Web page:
Cannabis use among remote Indigenous Australians: opportunities to support change identified in two waves of sampling

Cannabis use among remote Indigenous Australians: opportunities to support change identified in two waves of sampling Journal Article

Frontiers in Public Health

  • Author(s): Graham, V, Clough, A.
  • Published: 2018
  • ISBN: 2296-2565

Abstract: Background: Harms from cannabis use among Indigenous populations in Australia, New Zealand, Canada and the United States may be magnified by poorer health and heavy use. However, little direct evidence is available to evaluate cannabis’ impacts. In communities in remote northern Queensland (Australia) where cannabis has become endemic, opportunities to support change were investigated. Methods: Participants (aged 15-49 years) were asked about their cannabis use history in interviews in two waves of population sampling in Cape York (Queensland). Wave 1 included 429 people (235 males and 194 females); and wave 2 included 402 people (228 males and 174 females). Current users (used cannabis during the year before interview) described frequency of use, amount consumed, expenditure and dependence symptoms. Other substance use was recorded for 402 people at wave 2. Results: Wave 1: 69% reported lifetime use and 44% current use. Males (55%) were more likely than females (30%) to be current users (P<0.001). Most (96%) current users described at least weekly use; nearly half (48%) were ‘heavy’ users (≥6 cones/session at least once/week) and 77% met cannabis dependence criteria. Overall, three communities spent up to $AUD14,200/week on cannabis, around $AUD2.0 million/year, or around 9% of community people’s total income on cannabis. The majority (79%) of current users wanted to quit or reduce their cannabis use. Wave 2: no difference was observed in the proportion of lifetime (69%, |z|=0.04, P=0.968) or current cannabis users (39%, |z|=1.39, P=0.164); nor current use among males (71%, |z|=0.91, P=0.363) or females (62%, |z|=0.36, P=0.719). However, a significant reduction in current users by 15% (|z|=2.36, P=0.018) was observed in one community. Of 105 wave 1 current users reinterviewed or assessed by proxy at wave 2, 29 (27%) had ceased use. These participants reported cost and family commitments as reasons to change and that social support and employment enabled abstinence. Current and lifetime cannabis use were closely associated with all other substance use, particularly tobacco and alcohol (both P>0.001). Conclusions: High rates of heavy cannabis use in remote Australian Indigenous communities warrant further action. Successful cessation in a number of individuals suggests that significant opportunities are available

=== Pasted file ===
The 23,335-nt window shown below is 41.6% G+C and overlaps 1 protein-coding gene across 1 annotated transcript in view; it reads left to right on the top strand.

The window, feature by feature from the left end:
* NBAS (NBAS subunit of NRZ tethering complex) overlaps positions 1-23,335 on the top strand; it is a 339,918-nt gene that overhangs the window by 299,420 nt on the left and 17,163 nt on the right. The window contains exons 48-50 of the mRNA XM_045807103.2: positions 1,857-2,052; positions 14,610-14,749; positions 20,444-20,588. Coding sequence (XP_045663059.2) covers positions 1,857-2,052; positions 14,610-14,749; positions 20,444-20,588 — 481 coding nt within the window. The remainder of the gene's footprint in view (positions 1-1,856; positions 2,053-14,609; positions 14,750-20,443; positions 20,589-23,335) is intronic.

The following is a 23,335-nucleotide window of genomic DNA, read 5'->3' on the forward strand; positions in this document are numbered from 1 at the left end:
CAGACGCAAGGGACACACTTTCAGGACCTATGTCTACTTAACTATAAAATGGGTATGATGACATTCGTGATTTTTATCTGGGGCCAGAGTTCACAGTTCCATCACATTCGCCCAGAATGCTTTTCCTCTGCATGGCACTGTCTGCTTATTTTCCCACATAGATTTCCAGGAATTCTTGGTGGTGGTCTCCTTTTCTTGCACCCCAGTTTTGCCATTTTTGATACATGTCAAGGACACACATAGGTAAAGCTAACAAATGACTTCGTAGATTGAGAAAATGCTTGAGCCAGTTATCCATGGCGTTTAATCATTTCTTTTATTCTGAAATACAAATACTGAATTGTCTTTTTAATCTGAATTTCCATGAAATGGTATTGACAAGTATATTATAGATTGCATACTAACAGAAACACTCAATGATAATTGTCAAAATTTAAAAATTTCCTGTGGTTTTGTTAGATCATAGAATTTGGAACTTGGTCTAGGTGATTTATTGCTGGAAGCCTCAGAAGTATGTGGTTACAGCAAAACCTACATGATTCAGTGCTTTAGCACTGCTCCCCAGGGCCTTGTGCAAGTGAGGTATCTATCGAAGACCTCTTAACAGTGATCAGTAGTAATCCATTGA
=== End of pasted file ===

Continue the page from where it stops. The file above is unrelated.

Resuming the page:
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Suggested Citation
Graham, V, Clough, A., 2018, Cannabis use among remote Indigenous Australians: opportunities to support change identified in two waves of sampling, Journal Article, viewed 16 August 2022, https://www.nintione.com.au/?p=13912.

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